With the rise in social media, brand control is becoming increasingly difficult, if not impossible. We believe that the concept of brand Democracy extends beyond the traditional boundaries of the organization, which are becoming increasingly porous, to include external audiences, such as patrons, donors, volunteers, partners, supporters, or anyone blogging or tweeting about an organization. Brand Democracy does not imply brand anarchy. What it does suggest is a new approach to brand management that promotes the participative engagement of all stakeholders in both the definition and communication of the brand. When brand Democracy is conducted with a view to achieving brand Integrity, the organization’s mission and values define the context for brand Democracy and provide the parameters or bounds guiding its implementation. The process of brand Democracy itself engages stakeholders in a meaningful way, creating organizational cohesion and consistency in internal understanding and adoption of brand identity. Brand Democracy taps into the opportunities that social media creates and engages external audiences, enabling organizations to more effectively implement their mission and drive social impact.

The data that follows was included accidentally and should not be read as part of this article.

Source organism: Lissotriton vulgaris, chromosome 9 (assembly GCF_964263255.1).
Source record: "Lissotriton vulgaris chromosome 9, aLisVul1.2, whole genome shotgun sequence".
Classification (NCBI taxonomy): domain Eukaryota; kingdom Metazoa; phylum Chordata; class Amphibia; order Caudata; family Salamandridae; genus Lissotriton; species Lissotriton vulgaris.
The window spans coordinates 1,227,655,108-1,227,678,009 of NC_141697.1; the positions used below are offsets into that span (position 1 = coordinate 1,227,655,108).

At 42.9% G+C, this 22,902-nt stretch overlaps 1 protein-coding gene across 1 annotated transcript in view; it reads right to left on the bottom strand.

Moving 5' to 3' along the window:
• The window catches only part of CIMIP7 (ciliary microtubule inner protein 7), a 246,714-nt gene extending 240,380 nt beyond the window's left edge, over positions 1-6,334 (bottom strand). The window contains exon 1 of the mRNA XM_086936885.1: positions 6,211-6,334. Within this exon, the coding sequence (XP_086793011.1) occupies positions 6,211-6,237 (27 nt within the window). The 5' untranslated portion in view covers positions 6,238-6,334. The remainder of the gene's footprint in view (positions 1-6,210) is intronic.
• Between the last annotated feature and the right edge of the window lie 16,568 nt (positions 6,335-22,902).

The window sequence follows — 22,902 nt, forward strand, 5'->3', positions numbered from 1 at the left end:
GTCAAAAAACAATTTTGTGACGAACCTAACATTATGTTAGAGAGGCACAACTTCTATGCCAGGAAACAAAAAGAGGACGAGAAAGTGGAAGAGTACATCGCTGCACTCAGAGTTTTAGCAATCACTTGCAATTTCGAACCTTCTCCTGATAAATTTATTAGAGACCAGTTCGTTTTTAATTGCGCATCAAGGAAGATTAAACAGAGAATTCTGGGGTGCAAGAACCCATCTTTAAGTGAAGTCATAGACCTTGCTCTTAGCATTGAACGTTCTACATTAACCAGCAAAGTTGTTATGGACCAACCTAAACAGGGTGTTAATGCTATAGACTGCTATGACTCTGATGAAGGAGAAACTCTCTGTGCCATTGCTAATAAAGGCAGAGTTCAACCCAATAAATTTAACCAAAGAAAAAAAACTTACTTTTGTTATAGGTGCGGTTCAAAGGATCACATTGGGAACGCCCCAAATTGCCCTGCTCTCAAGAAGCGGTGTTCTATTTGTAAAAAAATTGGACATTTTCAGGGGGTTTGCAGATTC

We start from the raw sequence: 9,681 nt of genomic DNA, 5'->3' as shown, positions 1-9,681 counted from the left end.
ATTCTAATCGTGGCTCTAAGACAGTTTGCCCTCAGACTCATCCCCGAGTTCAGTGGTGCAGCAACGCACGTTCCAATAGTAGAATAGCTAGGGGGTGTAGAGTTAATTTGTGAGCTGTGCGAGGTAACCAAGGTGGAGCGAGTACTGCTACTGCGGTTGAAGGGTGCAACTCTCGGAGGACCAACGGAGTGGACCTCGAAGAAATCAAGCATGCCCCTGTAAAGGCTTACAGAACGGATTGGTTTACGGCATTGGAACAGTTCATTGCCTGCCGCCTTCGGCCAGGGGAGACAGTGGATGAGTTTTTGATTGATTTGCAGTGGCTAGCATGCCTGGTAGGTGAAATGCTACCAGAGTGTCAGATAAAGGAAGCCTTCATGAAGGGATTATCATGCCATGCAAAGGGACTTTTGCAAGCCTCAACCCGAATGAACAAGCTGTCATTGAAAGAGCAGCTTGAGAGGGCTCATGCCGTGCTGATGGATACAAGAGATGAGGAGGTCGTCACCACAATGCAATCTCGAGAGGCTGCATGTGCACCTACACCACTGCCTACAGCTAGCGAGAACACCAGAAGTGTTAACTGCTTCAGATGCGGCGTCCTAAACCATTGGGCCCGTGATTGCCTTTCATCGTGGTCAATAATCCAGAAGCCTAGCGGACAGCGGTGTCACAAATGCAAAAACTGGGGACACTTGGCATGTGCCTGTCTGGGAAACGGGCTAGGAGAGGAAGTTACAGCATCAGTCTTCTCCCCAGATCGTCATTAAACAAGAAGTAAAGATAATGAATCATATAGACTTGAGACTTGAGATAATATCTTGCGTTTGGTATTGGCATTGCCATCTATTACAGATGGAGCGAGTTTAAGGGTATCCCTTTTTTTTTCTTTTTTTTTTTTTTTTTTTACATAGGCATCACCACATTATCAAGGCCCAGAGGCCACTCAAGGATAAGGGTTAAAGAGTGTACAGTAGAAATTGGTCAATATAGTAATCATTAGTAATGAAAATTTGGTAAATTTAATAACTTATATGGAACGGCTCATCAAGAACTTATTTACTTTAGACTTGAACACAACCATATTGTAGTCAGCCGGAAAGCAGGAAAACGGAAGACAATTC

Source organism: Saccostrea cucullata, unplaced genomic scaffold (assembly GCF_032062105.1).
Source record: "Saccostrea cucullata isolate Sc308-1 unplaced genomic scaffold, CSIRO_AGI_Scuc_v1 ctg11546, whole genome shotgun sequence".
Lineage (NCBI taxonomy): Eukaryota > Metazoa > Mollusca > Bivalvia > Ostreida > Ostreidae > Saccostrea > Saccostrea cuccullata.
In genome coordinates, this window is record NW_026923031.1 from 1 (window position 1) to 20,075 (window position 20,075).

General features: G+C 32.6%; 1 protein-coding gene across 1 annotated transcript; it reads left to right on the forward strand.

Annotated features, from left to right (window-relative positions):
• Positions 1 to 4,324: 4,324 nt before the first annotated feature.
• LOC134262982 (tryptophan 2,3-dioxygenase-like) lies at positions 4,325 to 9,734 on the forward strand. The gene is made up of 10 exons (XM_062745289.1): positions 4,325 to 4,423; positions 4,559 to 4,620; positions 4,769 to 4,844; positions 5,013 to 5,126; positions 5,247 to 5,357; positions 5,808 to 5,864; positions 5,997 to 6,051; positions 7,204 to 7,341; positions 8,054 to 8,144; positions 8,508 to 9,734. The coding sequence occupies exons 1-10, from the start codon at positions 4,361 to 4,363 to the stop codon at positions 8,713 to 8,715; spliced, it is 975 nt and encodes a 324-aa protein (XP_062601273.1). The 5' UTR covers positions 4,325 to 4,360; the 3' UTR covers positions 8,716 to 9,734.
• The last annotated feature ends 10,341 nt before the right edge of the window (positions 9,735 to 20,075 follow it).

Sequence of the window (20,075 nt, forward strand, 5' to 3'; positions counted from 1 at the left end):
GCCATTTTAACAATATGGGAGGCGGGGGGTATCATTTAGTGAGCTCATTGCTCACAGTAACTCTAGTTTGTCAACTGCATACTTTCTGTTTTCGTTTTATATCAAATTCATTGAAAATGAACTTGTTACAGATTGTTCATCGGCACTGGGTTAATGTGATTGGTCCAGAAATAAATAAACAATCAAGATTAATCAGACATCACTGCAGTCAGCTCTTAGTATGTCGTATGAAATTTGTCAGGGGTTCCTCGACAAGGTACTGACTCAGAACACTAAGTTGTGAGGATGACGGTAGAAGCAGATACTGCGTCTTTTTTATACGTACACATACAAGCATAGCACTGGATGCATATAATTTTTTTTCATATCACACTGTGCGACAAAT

Brand Affinity is an approach to brand management whose focus is on shared social impact, rather than on individual organizational goals. Increasingly, many nonprofit organizations recognize that their ambitious, multifaceted, and long-term social objectives cannot be achieved alone, and that they need partners if they are to achieve the impact they seek. Organizations implementing brand Affinity use their brands in support of these broad social goals, in a way that goes beyond capacity building for their own individual organizations. Brands with high brand Affinity work well with other organizations and their brands, sharing space and credit generously, promoting collective over individual interests, and emphasizing the external goal and cause rather than the individual organization.

Brand Affinity is a brand management approach designed to address complex issues that require the participation of multiple organizations. It is especially important for coalition and movement brands, for which a unique brand identity and image can be created to support a common cause. Brand Affinity taps into the power of partnerships, using brands collaboratively to drive mission and maximize social impact.

Excerpted from The Brand IDEA: Managing Nonprofit Brands with Integrity, Democracy and Affinity by Nathalie Laidler-Kylander and Julia Shepard Stenzel. Used with permission of Jossey-Bass Publishers, (c) 2014.

 
Tracker Pixel for Entry
 

Leave a Comment

 
 
 
 
 

Please enter the word you see in the image below: